Over its 386 years, the National Guard has been called upon to do many things. They have handled domestic emergencies, reconstruction efforts, counter-drug operations, and even overseas military operations. Now they’re becoming public school teachers.
The state of New Mexico and Governor Michelle Lujan Grisham has become the very first state to reach out to the National Guard for help. They’ll use soldiers to serve as substitute teachers for not only preschools but for K-12 public schools as well. New Mexico has been struggling for years to recruit and retain teachers but with the surge in COVID and the new omicron variant, the state has been precariously short on teaching staff.
The ask by Gov. Grisham is unprecedented, but shines a bigger light on just how rough things are going for the public-school education system in New Mexico. The inability to attract and keep teaching talent in the state has left them turning to long-term substitutes who do not have their teaching credentials. The recent COVID surge has taken its toll on the long-term subs now too, leaving New Mexico with no other choice but to turn to the National Guard.
Gov. Grisham says school districts and preschools across the state are looking for a minimum of 800 substitute teachers and daycare workers. They need to fill shifts that range from one classroom period to fill in, up to an entire day. Gov. Grisham didn’t only reach out to the National Guard to become teachers, she also asked other state bureaucrats to volunteer.
While they are looking for at least 800 helpers, Gov. Grisham hopes to quickly get 500 into classrooms or daycare centers quickly. She is encouraging public worker participation in the spirit of public service and desperate need but says that no one is being drafted to teach.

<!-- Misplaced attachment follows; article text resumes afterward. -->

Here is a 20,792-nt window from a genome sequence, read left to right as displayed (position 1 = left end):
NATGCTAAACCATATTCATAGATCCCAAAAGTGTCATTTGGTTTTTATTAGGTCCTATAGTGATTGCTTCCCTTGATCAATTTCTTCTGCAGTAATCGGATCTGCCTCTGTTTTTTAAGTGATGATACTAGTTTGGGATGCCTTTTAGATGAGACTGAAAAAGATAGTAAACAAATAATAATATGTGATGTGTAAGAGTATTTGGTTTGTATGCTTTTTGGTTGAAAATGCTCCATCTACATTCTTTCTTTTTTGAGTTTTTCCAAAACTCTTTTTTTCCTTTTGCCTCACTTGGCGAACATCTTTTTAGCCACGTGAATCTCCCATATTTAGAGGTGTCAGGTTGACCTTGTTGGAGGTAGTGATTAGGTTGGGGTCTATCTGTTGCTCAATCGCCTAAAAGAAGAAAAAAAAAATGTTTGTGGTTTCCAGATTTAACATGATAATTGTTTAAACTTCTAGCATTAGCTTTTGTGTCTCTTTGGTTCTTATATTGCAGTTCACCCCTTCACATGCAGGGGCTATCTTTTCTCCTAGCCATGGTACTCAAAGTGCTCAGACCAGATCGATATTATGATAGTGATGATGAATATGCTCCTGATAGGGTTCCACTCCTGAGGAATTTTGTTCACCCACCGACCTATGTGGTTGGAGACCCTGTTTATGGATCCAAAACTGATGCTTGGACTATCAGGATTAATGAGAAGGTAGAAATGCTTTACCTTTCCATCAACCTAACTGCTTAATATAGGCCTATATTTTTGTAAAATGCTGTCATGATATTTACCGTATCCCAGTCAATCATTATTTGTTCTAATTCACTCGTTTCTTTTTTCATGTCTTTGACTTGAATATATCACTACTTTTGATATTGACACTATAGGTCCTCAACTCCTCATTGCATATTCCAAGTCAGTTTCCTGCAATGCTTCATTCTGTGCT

“We’ve determined that we have enough state employees, with the volunteer support with the Guard, to get to that 500 fairly readily, and that’s just looking at key departments like the education department and veterans department,” Lujan Grisham said via The Guardian.
Although New Mexico is the first state to begin asking the National Guard to assist with their teacher shortage, other states have been pressing the National Guard, as well as state workers, into action around schools in response to the COVID surge. Last year the state of Massachusetts turned to the National Guard to help support COVID testing on school campuses across the state. They then had to also turn to the National Guard to help drive school busses. Just recently Oklahoma began to allow state workers to volunteer as substitute teachers. These state workers were allowed to continue to receive their state salaries while they substituted.
In New Mexico, any National Guard member who takes on the responsibility of being a substitute teacher will serve on active duty. They will still get their normal military pay. Any state worker who teaches in a classroom will get paid leave for those days and it won’t count against any individual vacation time. In the time being, Santa Fe Public Schools have had to go back to remote classes as the omicron surge has prompted the shut down of schools in the city.
In efforts to get classrooms back into full swing, state public education officials announced that any volunteers from state agencies and the National Guard may qualify as substitute teachers with as little as two hours of training. They will also need to complete a two-step background check. Officials have said they will let the individual school districts decide whether National Guard personnel would appear in uniform or casual dress.